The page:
Apply what you learn there and, perhaps, the OP will better understand that he/she has two bikes, a valuable old one and a not so valuable newer one.
Good advice. There's no indication dgarcia30 intends to sell, so your summation is a good one. The Bianchi is a collectible bike that's been devalued by the repaint, but I'd still consider it valuable. The Gardin is functionally more valuable than the market value, I'd guess.

If they are bound for market: I caught a license plate in one of the photos, so I call dibs!
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Old 07-02-11, 08:10 PM
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Pics for posterity.



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Old 09-02-13, 10:05 PM
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Waking up an old thread, the bike is more like 1950's Bianchi. The components look to be from a Campione del Mondo which started production in 1953 the year Coppi won on a Bianchi bike similar to this one. The front dr is not correct, the rear is most likely, but if it has a 3-5mm (earlier 50's)spring cover or 8 mm I cannot tell, which would narrow down the dating of it. The front lug should be chrome matching the top part of the head set, the seat lug like could also be chrome under the paint. The fork shoulders should be chrome as well, these items were painted over. I'd say it is between a 1953-57 model, just painted wrong color, some chrome painted over, and wrong front dr. The 51 universal brakes, the early Bianchi on the handlebar stem, the steel Bianchi hubs, make me say 1953-1956 ish. Real proof of the pudding will be the rd spring cover size to date it.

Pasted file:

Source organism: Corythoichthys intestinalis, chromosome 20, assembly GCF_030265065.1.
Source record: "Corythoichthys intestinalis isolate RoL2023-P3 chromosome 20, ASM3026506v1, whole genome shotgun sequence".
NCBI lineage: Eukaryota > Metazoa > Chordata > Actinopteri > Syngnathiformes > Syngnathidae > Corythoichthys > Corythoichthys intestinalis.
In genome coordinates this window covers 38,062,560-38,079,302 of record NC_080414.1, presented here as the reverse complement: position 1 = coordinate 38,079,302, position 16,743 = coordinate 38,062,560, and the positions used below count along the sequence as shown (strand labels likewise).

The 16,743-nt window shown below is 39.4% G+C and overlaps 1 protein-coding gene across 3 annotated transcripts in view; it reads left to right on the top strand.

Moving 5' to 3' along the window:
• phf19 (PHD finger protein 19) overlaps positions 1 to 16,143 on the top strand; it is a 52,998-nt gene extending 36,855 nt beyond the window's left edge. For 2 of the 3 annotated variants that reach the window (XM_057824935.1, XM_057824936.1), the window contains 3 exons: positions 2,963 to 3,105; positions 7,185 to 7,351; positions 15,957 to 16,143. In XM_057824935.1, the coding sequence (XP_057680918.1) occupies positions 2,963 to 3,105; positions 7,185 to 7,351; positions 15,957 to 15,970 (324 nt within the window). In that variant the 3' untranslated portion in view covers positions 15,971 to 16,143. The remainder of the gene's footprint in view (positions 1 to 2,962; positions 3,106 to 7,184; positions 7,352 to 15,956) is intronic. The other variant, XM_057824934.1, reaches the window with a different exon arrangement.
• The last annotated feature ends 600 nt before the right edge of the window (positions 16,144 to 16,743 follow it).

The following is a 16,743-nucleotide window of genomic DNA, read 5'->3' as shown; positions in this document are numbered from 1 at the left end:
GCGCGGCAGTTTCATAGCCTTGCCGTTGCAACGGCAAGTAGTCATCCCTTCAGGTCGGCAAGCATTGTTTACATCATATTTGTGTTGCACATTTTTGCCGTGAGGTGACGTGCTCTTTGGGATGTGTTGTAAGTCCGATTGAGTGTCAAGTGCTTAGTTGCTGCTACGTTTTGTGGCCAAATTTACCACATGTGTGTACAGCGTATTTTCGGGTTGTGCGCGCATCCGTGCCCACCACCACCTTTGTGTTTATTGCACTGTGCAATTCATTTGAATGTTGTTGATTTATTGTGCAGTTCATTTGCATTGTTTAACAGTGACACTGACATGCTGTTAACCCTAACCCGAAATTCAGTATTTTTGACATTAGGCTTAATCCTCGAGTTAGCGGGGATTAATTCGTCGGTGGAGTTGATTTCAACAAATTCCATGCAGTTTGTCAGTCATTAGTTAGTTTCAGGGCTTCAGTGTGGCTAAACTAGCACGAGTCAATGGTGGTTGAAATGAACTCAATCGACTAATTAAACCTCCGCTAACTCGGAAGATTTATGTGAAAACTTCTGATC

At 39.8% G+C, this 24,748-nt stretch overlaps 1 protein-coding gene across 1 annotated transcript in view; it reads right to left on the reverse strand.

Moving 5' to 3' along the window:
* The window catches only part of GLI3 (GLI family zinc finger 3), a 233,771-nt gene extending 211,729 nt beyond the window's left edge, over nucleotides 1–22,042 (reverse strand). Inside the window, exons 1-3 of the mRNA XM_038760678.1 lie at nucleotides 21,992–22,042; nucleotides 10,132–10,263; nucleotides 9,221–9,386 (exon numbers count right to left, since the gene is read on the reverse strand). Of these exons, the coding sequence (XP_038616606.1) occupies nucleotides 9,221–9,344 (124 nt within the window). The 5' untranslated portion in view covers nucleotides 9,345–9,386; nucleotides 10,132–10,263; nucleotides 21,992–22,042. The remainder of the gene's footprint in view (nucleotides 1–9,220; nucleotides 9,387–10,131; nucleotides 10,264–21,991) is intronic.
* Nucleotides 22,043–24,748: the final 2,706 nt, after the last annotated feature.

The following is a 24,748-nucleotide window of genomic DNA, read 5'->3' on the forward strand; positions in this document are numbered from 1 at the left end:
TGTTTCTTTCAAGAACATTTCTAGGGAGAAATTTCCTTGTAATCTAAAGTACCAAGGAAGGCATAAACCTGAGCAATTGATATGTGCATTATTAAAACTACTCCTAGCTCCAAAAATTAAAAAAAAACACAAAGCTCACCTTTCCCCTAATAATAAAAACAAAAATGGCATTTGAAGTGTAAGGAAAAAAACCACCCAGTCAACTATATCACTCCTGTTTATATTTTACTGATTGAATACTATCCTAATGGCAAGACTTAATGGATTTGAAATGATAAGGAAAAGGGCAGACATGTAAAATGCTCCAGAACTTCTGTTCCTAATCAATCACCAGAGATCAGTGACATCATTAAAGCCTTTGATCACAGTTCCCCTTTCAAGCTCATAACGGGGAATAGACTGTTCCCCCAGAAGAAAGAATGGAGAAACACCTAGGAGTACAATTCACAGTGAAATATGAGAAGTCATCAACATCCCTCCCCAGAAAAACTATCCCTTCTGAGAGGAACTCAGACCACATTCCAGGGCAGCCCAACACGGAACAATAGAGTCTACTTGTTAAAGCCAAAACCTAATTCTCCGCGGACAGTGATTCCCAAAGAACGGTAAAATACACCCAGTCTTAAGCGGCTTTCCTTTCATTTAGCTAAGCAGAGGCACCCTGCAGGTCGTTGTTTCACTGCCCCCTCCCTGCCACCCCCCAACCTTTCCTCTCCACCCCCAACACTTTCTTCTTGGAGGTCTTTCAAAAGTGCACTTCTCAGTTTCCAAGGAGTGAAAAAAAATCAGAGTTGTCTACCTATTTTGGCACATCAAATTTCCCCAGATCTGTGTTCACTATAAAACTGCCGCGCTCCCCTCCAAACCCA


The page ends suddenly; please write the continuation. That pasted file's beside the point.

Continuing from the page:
He has open C & G on the Campy components, making iit the third generation of Campy GS components, which were updates in 56 or 57, with the Campy C & G closing. Umbrella tube pump holder is desirable, issues on the Campione del Mondo models. Bianchi 3-B chainring, dark blue seat stay nut, etc, stopped being made for Bianchi's by 1960 I believe, when in early 59' to 60 the Specialissima came out. I'm done!

Wait, this bike, redone in right color, new decals, professional restoration, $1200-2000 maybe a bit more, depending on who was buying. Lots of guys would want this bike, LOTS of them!

Last edited by umpire54; 09-02-13 at 10:23 PM.